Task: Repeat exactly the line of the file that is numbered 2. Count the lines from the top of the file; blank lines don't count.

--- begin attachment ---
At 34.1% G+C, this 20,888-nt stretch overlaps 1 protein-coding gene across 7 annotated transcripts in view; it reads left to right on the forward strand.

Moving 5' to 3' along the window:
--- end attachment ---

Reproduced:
Moving 5' to 3' along the window: